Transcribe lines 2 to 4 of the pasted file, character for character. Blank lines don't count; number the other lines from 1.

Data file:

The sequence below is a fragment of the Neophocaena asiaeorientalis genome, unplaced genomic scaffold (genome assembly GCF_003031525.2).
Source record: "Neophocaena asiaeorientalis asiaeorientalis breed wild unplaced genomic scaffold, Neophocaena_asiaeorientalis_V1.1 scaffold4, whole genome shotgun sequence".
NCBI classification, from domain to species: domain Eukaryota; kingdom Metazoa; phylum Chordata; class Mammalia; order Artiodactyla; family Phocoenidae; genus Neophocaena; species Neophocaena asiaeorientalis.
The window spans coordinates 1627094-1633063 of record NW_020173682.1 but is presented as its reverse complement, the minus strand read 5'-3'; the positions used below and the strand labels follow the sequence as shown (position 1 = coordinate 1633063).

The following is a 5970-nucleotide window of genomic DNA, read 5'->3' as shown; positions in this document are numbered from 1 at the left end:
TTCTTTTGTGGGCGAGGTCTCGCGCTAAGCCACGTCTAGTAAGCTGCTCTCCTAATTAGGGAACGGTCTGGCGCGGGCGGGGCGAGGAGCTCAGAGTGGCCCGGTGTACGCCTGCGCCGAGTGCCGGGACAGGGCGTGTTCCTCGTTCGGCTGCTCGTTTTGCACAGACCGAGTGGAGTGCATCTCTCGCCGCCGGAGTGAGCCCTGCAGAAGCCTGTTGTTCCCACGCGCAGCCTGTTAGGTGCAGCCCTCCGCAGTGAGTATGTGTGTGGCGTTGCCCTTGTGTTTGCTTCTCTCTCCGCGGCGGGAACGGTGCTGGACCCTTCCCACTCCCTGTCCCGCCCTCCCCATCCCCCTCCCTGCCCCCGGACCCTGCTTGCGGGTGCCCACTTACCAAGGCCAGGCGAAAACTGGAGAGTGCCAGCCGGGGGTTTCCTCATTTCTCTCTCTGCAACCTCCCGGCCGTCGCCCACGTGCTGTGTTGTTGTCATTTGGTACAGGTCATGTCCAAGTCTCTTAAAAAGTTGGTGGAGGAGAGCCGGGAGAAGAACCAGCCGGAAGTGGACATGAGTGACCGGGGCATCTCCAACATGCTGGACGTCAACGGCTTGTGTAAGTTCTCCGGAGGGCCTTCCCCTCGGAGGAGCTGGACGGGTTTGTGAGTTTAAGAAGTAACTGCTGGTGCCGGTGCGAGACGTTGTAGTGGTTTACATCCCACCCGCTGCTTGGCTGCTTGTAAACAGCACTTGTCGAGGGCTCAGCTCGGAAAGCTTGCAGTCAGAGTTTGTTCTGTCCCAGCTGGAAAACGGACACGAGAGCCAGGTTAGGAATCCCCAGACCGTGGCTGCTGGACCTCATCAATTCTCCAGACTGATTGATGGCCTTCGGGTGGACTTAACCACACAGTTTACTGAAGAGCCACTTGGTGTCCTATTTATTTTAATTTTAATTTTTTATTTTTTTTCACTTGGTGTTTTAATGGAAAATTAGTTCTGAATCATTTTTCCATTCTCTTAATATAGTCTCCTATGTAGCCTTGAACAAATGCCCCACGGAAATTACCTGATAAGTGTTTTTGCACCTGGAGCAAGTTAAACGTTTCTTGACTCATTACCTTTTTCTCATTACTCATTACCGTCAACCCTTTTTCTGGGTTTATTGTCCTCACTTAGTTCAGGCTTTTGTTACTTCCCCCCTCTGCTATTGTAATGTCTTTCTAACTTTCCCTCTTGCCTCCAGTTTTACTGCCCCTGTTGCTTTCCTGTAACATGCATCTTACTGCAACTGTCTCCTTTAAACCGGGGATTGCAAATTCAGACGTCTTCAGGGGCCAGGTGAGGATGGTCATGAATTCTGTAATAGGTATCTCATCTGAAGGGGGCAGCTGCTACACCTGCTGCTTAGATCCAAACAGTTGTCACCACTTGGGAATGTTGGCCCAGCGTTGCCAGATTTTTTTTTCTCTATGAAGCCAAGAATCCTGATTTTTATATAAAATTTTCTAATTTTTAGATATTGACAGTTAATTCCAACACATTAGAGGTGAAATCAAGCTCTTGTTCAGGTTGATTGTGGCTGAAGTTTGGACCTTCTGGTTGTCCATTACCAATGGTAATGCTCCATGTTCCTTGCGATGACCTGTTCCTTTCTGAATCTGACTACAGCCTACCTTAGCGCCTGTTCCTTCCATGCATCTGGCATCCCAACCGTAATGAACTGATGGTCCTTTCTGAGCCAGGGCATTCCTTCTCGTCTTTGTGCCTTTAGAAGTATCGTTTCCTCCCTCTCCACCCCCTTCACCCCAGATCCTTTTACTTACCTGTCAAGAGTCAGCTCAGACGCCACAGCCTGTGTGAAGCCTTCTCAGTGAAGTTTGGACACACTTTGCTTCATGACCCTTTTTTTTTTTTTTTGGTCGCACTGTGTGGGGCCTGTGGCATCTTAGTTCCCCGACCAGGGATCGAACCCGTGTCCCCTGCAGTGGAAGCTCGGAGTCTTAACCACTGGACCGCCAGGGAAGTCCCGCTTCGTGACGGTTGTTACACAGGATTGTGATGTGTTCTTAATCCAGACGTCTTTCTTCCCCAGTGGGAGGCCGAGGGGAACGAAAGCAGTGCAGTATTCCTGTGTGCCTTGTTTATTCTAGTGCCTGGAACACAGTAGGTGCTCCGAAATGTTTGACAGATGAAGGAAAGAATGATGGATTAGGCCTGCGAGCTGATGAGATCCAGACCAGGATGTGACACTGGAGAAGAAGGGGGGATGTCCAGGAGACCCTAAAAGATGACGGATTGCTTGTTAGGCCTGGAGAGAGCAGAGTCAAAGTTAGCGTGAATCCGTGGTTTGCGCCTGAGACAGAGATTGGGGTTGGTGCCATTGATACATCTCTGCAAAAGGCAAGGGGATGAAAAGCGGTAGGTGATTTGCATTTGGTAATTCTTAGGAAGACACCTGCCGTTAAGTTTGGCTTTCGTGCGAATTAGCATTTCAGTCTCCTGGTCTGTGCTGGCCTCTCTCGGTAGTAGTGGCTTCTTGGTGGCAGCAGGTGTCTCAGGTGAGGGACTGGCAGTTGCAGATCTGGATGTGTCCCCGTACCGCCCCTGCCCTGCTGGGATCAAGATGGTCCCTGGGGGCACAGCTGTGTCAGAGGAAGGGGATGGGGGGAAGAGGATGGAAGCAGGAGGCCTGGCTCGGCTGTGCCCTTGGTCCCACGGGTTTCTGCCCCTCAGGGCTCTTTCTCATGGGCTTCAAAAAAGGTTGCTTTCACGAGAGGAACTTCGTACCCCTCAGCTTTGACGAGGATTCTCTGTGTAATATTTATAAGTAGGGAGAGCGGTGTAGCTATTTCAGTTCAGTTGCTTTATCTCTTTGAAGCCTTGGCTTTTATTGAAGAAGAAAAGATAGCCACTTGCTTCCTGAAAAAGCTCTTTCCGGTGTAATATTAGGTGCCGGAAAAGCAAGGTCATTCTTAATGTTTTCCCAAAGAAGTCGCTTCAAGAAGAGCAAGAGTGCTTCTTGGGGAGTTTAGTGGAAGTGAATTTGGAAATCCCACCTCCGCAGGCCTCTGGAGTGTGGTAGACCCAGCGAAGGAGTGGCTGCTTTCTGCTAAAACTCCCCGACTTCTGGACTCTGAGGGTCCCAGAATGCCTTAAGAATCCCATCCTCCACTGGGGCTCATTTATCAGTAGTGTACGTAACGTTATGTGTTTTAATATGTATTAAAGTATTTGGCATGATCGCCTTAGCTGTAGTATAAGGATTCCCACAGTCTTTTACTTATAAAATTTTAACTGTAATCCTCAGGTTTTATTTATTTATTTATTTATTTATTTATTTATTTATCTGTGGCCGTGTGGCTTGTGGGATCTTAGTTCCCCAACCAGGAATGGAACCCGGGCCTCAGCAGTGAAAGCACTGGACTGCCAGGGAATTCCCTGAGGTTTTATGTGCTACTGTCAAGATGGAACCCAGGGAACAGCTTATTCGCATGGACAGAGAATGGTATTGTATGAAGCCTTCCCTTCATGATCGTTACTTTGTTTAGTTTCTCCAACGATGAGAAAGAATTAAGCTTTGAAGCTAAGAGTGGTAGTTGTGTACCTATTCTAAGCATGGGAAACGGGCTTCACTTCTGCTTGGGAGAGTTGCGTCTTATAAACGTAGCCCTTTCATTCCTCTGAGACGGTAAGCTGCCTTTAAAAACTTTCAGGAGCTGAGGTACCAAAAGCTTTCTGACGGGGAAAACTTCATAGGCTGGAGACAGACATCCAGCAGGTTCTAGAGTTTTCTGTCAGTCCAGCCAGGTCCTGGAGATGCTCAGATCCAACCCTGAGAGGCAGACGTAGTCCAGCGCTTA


Source record: "Neophocaena asiaeorientalis asiaeorientalis breed wild unplaced genomic scaffold, Neophocaena_asiaeorientalis_V1.1 scaffold4, whole genome shotgun sequence".
NCBI classification, from domain to species: domain Eukaryota; kingdom Metazoa; phylum Chordata; class Mammalia; order Artiodactyla; family Phocoenidae; genus Neophocaena; species Neophocaena asiaeorientalis.
The window spans coordinates 1627094-1633063 of record NW_020173682.1 but is presented as its reverse complement, the minus strand read 5'-3'; the positions used below and the strand labels follow the sequence as shown (position 1 = coordinate 1633063).